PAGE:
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BlueBan007

C compiler?

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Quote:
Original post by NineYearCycle
Just use Microsoft Visual C++, if the file extension is ".c" then it'll be compiled according to the C standard.


And that would be the C89 standard, unless MS have changed their policy since the last time I looked at VC++. If the course is using C99, GCC (in the flavor of MingW) would be a better choice. Though, the official MingW distro is a bit behind the latest GCC version. An unofficial MingW distro exists, which is more up to date (and quite stable).

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Quote:
Original post by Aldacron
Quote:
Original post by NineYearCycle
Just use Microsoft Visual C++, if the file extension is ".c" then it'll be compiled according to the C standard.


And that would be the C89 standard, unless MS have changed their policy since the last time I looked at VC++. If the course is using C99, GCC (in the flavor of MingW) would be a better choice. Though, the official MingW distro is a bit behind the latest GCC version. An unofficial MingW distro exists, which is more up to date (and quite stable).


On what do you base this knowledge? Because the current Visual Studio version does follow the C99 standard. I'm not sure about Visual Studio 2005, but the 2008 version is just up to par with the standards. It even supports parts of c0x for the C++ compiler.

Toolmaker

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Visual Studio support for C99 is very minimal. It is more like VS doesn't support C99 than it does. Try declaring variables not at start of the scope. Or try using variadic macros. Or try including inttypes.h header. Or using variable length arrays. All of this is required in C99.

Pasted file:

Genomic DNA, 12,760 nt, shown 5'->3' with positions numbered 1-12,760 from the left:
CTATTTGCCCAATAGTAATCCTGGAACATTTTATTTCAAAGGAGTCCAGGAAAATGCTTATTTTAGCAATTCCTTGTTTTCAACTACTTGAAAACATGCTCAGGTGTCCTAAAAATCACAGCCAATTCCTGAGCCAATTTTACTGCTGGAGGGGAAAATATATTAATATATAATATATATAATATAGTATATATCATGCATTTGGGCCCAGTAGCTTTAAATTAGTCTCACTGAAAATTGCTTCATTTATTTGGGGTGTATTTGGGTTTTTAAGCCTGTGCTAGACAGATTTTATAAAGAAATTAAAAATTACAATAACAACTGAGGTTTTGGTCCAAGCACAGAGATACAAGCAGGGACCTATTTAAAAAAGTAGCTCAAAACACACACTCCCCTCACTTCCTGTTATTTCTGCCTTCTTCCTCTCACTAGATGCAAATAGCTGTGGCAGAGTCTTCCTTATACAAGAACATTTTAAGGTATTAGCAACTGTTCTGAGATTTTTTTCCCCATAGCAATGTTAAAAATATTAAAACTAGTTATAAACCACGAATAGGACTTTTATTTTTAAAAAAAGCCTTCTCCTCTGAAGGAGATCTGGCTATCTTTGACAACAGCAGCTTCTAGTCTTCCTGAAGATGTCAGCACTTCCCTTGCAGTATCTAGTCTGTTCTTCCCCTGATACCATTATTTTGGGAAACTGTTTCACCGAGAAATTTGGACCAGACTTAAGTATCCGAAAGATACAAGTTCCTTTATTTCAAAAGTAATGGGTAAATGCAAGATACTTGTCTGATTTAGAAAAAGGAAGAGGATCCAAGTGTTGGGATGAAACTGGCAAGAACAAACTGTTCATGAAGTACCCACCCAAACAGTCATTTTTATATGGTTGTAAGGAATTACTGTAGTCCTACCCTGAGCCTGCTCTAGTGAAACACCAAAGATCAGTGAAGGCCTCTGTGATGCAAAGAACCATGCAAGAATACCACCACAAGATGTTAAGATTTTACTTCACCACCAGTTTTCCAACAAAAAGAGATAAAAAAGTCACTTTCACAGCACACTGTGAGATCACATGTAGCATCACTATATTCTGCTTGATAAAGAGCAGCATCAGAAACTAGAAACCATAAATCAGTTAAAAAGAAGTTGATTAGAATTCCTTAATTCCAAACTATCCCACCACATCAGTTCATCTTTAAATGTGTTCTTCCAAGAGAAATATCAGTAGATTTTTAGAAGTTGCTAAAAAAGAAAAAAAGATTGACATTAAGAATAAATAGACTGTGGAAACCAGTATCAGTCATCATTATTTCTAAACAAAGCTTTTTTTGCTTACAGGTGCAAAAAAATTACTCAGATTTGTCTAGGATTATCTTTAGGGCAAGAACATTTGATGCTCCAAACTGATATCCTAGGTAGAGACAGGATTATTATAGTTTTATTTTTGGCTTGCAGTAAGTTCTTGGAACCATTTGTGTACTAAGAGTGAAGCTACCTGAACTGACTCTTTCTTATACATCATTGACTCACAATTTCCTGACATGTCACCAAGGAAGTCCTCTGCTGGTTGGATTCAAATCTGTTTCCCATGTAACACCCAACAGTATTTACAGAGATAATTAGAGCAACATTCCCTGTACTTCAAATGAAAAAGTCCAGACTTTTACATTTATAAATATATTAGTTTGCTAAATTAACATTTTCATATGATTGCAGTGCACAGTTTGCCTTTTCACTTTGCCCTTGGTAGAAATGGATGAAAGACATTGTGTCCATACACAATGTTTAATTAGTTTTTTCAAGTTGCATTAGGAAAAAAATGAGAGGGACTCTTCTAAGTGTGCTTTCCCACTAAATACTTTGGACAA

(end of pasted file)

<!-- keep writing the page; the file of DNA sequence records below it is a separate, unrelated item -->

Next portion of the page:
Speaking about C++0x - VS2008 definitely doesn't support it. Best it has is some tr1 support (just some headers, not compiler change).

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Of the freely available compilers, GCC supports the most advanced language and runtime features (including most of (all?) C99 and some C++0x), and its toolchain makes it the best choice for cross-platform and embedded/system code.

On the other hand, Visual C++ is the best toolchain for the Windows platform, and I heard it's better at performance optimization than GCC.

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Quote:
Original post by Toolmaker
Quote:
Original post by Aldacron
Quote:
Original post by NineYearCycle
Just use Microsoft Visual C++, if the file extension is ".c" then it'll be compiled according to the C standard.


And that would be the C89 standard, unless MS have changed their policy since the last time I looked at VC++. If the course is using C99, GCC (in the flavor of MingW) would be a better choice. Though, the official MingW distro is a bit behind the latest GCC version. An unofficial MingW distro exists, which is more up to date (and quite stable).


On what do you base this knowledge? Because the current Visual Studio version does follow the C99 standard. I'm not sure about Visual Studio 2005, but the 2008 version is just up to par with the standards. It even supports parts of c0x for the C++ compiler.

Toolmaker


No it does not. It does not even have the stdbool.h header. Let alone support for complex types, dynamic arrays and the other nice features of C99.

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